MINE-DFUL INVESTMENT

Iran 2017 | INDUSTRY & MINING | INTERVIEW

TBY talks to Mehdi Karbasian, Deputy Minister of Industry, Mine and Trade & CEO of the Iranian Mines and Mining Industries Development and Renovation Organization (IMIDRO), on increasing production, competitiveness, and partnerships.

Mehdi Karbasian,
BIOGRAPHY
Mehdi Karbasian was born in Isfahan in 1951. He received his bachelor’s degree in auditing from Tehran University in 1973 and got an MBA from Oklahoma City University (OCU) in 1978. In 2003 he received a PhD in applied management from the University of Paisley in Scotland. Prior to his current position as Deputy Minister and Chairman of IMIDRO, he held many leading domestic and international positions at among others the National Iranian Oil Company, the Social Security Organization, the Ministry of Finance and Economy, Sepehr Energy Co., Kharazmi Investment Co., OPEC, and the Islamic Development Bank. He has also served as Deputy Minister of Transportation and Petroleum.

How does IMIDRO support the development and international competitiveness of companies in the mining industries?

IMIDRO is owned by the government but manages mining and the mining industries like a private-sector company. Our job at IMIDRO is to invest, either by ourselves or in partnerships or joint ventures with the private sector in Iran or foreign investors. IMIDRO is required to have at least a 49% share in every investment we do with private sector investors. We can get loans, provide finance, and enter joint ventures with other Iranian and foreign companies to invest inside or outside Iran. The government is keen to invest in the mining sector, and IMIDRO has a key role to play in this.

What are IMIDRO's main activities in supporting mining companies and increasing their production output and international competitiveness?

One of the major functions we have is to advance exploration. Iran is 1.6 million sqkm and, unfortunately, is behind in exploration. Iran is a mining country with deposits of 68 different minerals. Therefore, we invest and insist on investment in exploration. The mining industries are in an early stage of development. We have started with 250,000sqkm of exploration, and hopefully by YE2017, we will have good news for the Iranian people about new mines. Right now, Iran has more than 57 billion tons of potential mining reserves, and 3 billion of that is iron ore. We have to ensure we have sufficient investment in the mining sector. We believe we need USD50 billion in investment in the mining sector over the next five years. Some USD13 billion of that is going to be invested in steel and the rest will be spent in other fields, such as aluminum, copper, gold, zinc, and nickel. We are working to activate new projects in the mining sector as we did with zinc in Mahdi-Abad. We still have seven steel projects in Mobarakeh. At the National Iranian Copper Industries Company, we are working hard on the production of copper cathodes at Sar Cheshmeh and elsewhere. In gold, we have the Zareh Shuran and other mines.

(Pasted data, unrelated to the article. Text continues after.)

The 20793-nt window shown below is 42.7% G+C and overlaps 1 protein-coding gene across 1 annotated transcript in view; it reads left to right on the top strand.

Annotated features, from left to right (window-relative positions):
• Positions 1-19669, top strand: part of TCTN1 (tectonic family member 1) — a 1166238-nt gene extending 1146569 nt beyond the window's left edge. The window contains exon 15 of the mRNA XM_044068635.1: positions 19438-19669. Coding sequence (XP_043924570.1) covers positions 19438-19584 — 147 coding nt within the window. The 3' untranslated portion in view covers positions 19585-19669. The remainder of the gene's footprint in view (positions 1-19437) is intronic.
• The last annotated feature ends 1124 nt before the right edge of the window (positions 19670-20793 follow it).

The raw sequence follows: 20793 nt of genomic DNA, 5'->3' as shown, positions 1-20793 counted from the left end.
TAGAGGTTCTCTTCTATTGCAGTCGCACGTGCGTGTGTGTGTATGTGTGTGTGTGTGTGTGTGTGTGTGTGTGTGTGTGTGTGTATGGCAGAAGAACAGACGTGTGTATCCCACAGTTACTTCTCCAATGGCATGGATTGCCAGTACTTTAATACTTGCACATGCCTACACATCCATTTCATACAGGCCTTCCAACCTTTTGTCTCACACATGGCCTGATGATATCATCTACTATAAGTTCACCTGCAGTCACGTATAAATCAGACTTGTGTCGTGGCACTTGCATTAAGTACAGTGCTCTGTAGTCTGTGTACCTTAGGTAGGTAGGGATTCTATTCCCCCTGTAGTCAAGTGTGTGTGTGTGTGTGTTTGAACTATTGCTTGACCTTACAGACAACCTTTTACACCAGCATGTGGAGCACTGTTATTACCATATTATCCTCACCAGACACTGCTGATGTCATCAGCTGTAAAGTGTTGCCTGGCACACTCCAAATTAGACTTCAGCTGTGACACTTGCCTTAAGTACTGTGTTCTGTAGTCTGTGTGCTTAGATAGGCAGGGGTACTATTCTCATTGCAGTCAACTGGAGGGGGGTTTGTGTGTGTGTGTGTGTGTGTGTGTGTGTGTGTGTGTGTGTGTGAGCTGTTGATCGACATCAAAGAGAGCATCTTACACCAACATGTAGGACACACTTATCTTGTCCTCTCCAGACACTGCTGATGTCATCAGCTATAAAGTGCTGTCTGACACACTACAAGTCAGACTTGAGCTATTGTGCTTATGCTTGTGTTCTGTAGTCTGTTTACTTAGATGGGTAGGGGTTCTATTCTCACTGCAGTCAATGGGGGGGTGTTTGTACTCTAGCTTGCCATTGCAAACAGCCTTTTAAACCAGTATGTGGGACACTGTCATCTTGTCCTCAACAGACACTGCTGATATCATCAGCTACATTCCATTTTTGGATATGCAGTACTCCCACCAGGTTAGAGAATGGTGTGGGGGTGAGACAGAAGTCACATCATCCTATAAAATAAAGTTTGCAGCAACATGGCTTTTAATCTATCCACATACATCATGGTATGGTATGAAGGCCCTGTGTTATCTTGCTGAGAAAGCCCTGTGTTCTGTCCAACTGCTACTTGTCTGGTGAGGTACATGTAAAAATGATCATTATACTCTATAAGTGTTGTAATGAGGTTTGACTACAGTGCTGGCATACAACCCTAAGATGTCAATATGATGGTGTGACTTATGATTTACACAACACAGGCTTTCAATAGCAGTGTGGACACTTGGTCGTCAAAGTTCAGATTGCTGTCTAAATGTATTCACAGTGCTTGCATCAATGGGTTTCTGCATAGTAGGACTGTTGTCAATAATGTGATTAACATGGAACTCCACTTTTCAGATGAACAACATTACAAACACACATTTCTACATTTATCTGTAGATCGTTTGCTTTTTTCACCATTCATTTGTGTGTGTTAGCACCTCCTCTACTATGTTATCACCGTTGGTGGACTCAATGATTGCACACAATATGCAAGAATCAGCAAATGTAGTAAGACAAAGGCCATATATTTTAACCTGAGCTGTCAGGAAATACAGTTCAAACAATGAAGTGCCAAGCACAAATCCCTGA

How do you evaluate the effects of the JCPOA on the feasibility of international partnerships?

Hopefully, following the lifting of sanctions negotiated by the government, the path will be cleared for us to work with foreign companies. In 2017, we have had good meetings, many MoUs, and even some projects awarded. For example, in the fields of consultancy and the transfer of technology we have had good results. Right now, we have an overseas consultancy firm working in Iran as a contractor in the titanium segment. Iran has high tech know-how in steel, and we are self-sufficient. In copper, we have had some good meetings with companies like Glencore. We are also in touch with international companies in the gold segment, and we see a good chance of forming MoUs with and partnerships.

What is your outlook for the share of Iran's mining industries in the domestic economy and its share in the global mining sector?

It is best to adopt a strategy of not selling our raw materials. Iran has the gas and the experts to produce finished, value-added products. We do our best to produce our final products at a low cost, using high-tech processes. As a mining country, sometimes our demand and supply balance is not equal. Sometimes our supply is greater than demand, for example, in iron ore and steel. Our target for 2025 is to produce 55 million tons of steel in Iran, and more than 14 million tons of that will be for export. Therefore, we believe we need to have better relationships with other mineral-producing countries and companies. For example, in 2016 we exported more than 5 million tons of steel and part of that was to Europe. Healthy companies have to depend on exports, technology, lowering costs, and having sound HSE and environmental practices.